Photo by Raphaël Paris, 2001 (CNRS, Clermont-Ferrand).

Smithsonian Sample Collections Database


A listing of samples from the Smithsonian collections will be available soon.

Affiliated Sites

Large Eruptions of Lanzarote Information about large Quaternary eruptions (VEI >= 4) is cataloged in the Large Magnitude Explosive Volcanic Eruptions (LaMEVE) database of the Volcano Global Risk Identification and Analysis Project (VOGRIPA).
WOVOdat WOVOdat is a database of volcanic unrest; instrumentally and visually recorded changes in seismicity, ground deformation, gas emission, and other parameters from their normal baselines. It is sponsored by the World Organization of Volcano Observatories (WOVO) and presently hosted at the Earth Observatory of Singapore.
EarthChem EarthChem develops and maintains databases, software, and services that support the preservation, discovery, access and analysis of geochemical data, and facilitate their integration with the broad array of other available earth science parameters. EarthChem is operated by a joint team of disciplinary scientists, data scientists, data managers and information technology developers who are part of the NSF-funded data facility Integrated Earth Data Applications (IEDA). IEDA is a collaborative effort of EarthChem and the Marine Geoscience Data System (MGDS).
MODVOLC - HIGP MODIS Thermal Alert System Using infrared satellite Moderate Resolution Imaging Spectroradiometer (MODIS) data, scientists at the Hawai'i Institute of Geophysics and Planetology, University of Hawai'i, developed an automated system called MODVOLC to map thermal hot-spots in near real time. For each MODIS image, the algorithm automatically scans each 1 km pixel within it to check for high-temperature hot-spots. When one is found the date, time, location, and intensity are recorded. MODIS looks at every square km of the Earth every 48 hours, once during the day and once during the night, and the presence of two MODIS sensors in space allows at least four hot-spot observations every two days. Each day updated global maps are compiled to display the locations of all hot spots detected in the previous 24 hours. There is a drop-down list with volcano names which allow users to 'zoom-in' and examine the distribution of hot-spots at a variety of spatial scales.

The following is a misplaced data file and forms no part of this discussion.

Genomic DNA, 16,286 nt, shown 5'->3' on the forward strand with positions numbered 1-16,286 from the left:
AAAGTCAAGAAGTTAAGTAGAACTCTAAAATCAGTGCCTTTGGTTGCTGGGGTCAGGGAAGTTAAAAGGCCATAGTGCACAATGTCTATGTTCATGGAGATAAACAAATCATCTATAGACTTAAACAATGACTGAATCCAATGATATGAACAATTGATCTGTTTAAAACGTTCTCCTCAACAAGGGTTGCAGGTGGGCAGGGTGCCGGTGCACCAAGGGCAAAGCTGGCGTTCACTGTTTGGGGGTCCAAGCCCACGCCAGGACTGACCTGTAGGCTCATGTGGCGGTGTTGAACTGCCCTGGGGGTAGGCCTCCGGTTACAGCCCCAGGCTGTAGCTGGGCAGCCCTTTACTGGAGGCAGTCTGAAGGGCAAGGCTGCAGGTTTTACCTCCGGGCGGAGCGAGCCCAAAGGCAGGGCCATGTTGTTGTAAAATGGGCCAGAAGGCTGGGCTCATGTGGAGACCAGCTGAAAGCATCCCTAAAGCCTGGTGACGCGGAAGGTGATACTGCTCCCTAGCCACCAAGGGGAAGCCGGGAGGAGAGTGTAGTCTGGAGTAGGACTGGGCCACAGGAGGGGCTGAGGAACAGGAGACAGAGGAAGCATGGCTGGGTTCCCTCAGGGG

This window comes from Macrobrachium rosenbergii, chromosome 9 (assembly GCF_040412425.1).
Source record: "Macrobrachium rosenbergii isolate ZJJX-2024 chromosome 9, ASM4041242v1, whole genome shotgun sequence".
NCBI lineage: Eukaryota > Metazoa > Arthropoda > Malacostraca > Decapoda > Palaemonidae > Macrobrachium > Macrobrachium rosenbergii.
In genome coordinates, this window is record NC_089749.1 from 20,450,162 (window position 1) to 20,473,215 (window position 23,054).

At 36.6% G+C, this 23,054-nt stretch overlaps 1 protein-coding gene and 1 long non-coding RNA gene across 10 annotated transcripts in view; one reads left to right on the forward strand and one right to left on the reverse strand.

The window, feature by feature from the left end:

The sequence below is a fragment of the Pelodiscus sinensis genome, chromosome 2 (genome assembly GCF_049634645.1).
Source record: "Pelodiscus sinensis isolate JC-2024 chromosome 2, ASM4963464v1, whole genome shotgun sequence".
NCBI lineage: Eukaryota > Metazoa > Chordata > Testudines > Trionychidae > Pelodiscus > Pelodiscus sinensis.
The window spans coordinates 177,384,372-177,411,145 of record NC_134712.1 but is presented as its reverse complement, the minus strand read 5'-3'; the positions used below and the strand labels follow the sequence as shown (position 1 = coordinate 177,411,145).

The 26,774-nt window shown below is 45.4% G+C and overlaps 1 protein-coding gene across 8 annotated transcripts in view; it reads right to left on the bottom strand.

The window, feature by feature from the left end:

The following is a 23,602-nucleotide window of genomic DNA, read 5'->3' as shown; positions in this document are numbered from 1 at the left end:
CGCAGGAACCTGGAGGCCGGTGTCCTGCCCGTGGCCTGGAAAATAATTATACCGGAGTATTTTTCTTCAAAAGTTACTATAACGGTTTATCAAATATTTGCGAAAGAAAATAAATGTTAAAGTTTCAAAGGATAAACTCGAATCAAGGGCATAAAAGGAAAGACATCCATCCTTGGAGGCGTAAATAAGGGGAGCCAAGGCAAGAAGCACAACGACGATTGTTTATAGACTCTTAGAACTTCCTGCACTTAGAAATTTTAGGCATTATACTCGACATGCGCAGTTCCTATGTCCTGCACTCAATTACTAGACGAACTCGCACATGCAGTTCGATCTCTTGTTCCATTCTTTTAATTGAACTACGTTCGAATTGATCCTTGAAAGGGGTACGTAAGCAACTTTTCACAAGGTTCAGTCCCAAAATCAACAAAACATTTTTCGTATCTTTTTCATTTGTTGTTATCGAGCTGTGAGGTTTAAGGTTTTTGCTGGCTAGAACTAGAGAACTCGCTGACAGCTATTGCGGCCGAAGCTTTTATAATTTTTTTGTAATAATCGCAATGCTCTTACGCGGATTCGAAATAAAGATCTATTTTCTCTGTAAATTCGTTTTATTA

MIROVA Middle InfraRed Observation of Volcanic Activity (MIROVA) is a near real time volcanic hot-spot detection system based on the analysis of MODIS (Moderate Resolution Imaging Spectroradiometer) data. In particular, MIROVA uses the Middle InfraRed Radiation (MIR), measured over target volcanoes, in order to detect, locate and measure the heat radiation sourced from volcanic activity.